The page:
A number of factors have contributed to this economic rebound.

Commodity prices have turned around, responding to the ongoing strength in North American demand and improved economic prospects in Europe as well as in Japan and the other Asian countries most hurt by the financial crisis. While energy prices have shown the sharpest recovery so far, prices for base metals, potatoes, shellfish, and forest products, all of which are important in Atlantic Canada, have risen as well. Still, the prices for certain other key commodities, such as grains and oilseeds, remain soft, plagued by large global supplies and weak demand.

Another factor that has been supporting economic activity in Canada is the amazing strength of the U.S. economy, our major export market. That economy has had a remarkable eight-year-long expansion, marked by vigorous growth in production, strong gains in employment, and low inflation. Inflation has been held down by improvements in productivity as well as special factors such as a strong U.S. dollar, low commodity prices, and intense global competition.

Stronger domestic demand has also been instrumental in Canada's economic pickup. Indeed, the stimulus from spending by Canadian households and businesses has been growing recently in response to high levels of confidence, rising employment, and relatively low interest rates.

Behind all this, of course, has been our environment of low and stable inflation, which has helped our economy perform well despite the global financial difficulties.

But what about the outlook for the Canadian economy over the next year? How does it shape up?

Let me begin with the U.S. economy. We currently expect that growth there will slow to a more sustainable pace next year. This will reduce the risk that U.S. inflation pressures will intensify. Although the U.S. market will no longer provide the same strong stimulus for our exports, we are now beginning to see stronger economic activity in Europe and Japan that should partly offset a slowing in U.S. demand.

As for domestic spending in Canada, the recent momentum is likely to continue.

With respect to inflation, the total consumer price index has risen recently. But that is mainly the result of the recent increases in world energy prices passing through to retail prices for gasoline and natural gas. Those increases now seem to be coming to an end. There has also been upward pressure on prices from the effects of the earlier depreciation of the Canadian dollar. The core rate of inflation (total CPI, excluding food, energy, and the effects of changes in indirect taxes) is currently near the middle of our 1 to 3 per cent target range.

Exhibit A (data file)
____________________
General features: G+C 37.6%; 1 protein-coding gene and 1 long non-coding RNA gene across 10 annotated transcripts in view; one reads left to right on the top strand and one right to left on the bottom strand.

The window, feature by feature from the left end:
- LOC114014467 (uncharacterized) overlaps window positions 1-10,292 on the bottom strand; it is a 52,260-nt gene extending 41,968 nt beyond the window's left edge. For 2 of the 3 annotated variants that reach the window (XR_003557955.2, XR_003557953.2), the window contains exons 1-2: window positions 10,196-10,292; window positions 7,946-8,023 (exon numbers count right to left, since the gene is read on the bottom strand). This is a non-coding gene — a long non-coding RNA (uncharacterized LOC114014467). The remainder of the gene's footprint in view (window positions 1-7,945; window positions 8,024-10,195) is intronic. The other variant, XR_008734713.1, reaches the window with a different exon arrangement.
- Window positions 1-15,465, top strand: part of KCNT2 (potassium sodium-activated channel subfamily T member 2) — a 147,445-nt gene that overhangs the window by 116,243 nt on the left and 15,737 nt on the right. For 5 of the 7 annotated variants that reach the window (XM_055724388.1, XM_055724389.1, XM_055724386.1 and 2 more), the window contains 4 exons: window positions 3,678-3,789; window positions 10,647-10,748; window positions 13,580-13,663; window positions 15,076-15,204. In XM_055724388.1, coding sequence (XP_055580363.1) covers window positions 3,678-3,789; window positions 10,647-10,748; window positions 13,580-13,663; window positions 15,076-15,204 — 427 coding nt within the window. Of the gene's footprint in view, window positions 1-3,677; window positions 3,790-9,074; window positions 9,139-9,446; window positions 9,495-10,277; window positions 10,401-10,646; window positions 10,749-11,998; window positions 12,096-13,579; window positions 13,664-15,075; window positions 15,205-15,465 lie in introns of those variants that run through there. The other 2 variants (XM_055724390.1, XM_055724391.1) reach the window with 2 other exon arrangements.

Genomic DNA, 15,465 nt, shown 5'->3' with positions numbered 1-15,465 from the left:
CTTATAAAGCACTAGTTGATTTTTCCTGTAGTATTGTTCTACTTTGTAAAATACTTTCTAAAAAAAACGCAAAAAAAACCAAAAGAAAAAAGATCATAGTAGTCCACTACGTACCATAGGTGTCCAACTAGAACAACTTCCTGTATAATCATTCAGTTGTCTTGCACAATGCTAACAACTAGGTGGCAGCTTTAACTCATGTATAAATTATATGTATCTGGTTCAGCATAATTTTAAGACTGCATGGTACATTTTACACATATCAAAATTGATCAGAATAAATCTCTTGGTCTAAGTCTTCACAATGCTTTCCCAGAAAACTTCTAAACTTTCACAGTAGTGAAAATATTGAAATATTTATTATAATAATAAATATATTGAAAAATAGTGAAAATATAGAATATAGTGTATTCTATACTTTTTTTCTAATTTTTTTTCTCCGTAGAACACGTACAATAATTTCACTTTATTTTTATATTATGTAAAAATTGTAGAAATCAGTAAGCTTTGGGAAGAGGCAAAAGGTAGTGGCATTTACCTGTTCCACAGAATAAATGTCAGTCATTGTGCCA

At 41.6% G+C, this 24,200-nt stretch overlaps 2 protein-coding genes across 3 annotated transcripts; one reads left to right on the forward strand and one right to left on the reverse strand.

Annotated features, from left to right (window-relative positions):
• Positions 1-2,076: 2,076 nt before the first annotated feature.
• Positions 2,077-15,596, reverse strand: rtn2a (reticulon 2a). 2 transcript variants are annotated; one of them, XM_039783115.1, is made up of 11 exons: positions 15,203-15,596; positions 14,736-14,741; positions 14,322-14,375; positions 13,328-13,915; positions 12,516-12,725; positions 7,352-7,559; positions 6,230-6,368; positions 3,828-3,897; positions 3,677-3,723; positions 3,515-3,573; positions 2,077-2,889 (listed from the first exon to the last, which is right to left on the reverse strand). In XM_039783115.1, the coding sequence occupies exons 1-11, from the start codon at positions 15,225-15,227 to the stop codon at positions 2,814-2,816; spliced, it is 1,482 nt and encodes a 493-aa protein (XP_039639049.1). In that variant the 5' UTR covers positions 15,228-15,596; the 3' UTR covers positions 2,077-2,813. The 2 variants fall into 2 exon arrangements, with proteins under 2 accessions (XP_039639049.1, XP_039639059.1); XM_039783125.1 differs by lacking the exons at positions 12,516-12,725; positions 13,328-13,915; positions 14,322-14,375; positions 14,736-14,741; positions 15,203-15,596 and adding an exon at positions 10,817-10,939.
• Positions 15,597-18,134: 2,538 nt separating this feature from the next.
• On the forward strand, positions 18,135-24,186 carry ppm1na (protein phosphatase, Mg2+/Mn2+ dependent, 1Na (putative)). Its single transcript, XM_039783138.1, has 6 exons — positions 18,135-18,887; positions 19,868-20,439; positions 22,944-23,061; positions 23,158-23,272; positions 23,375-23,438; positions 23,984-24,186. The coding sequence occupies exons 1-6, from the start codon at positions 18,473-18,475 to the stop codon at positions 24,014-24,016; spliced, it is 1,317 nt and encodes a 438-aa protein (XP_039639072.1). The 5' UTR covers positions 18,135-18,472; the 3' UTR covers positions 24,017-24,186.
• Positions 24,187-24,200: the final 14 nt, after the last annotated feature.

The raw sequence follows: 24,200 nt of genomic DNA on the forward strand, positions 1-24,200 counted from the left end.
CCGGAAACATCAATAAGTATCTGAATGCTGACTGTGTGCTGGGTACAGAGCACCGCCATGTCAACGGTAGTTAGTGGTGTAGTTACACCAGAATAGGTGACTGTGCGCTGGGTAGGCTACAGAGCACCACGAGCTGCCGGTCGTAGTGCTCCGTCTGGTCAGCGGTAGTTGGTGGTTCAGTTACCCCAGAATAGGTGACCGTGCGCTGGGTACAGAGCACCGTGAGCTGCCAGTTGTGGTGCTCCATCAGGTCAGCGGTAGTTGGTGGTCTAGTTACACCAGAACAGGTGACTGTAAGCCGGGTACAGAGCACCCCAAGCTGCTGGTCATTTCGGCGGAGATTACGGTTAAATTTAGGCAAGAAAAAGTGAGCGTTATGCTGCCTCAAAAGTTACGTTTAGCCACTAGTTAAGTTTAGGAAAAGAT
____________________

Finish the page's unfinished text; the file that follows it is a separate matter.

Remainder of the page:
Overall, this is a positive economic picture as we go into 2000. But as I said earlier, monetary policy must be forward-looking. So central bankers are always peering into the future, looking for potential concerns. After all, it is our job to worry! And there are some rather significant risks to this positive economic scenario to worry about.

Potential challenges for Canadian monetary policy

There are a number of challenges that the Canadian economy and monetary policy may have to face in the coming year. Today, I would like to highlight two that are particularly important.

The first challenge concerns the implications for Canada of the ongoing strength of the U.S. economy. The second relates more to our own domestic situation as the Canadian economy begins to operate at what is estimated to be full production capacity.

Let me start with the issue of the prolonged vigorous expansion of the U.S. economy. This extraordinary performance presents the U.S. monetary authorities with the difficult task of ensuring that it does not lead to overheating and rising inflation. The Americans have already raised interest rates twice over the summer. What would be the implications for Canada if the U.S. economy does not start to slow and the U.S. central bank has to raise interest rates further?

In these days of close global integration, developments in the United States—the world's largest economy—are bound to have a major effect on national economies everywhere. This is especially true for Canada. Our proximity and strong economic ties with that country mean that the state of the U.S. economy and any associated monetary policy actions will certainly affect us.

But there is no automatic rule as to how the Bank of Canada should respond if the U.S. Federal Reserve raised interest rates. We would have to examine carefully the strength of the economic expansion in the United States and the associated price pressures behind such a move by the Fed. The challenge for the Bank would be to assess the implications for our economy and for financial markets. If it looked as though these developments would have a significant effect on Canada and lead to upward pressures on prices here, our objective of keeping inflation within the target range might be jeopardized. In that case, the Bank of Canada would certainly respond. Let me be as clear as I can on this—our current healthy economic expansion will continue only if we sustain a low and stable inflation environment.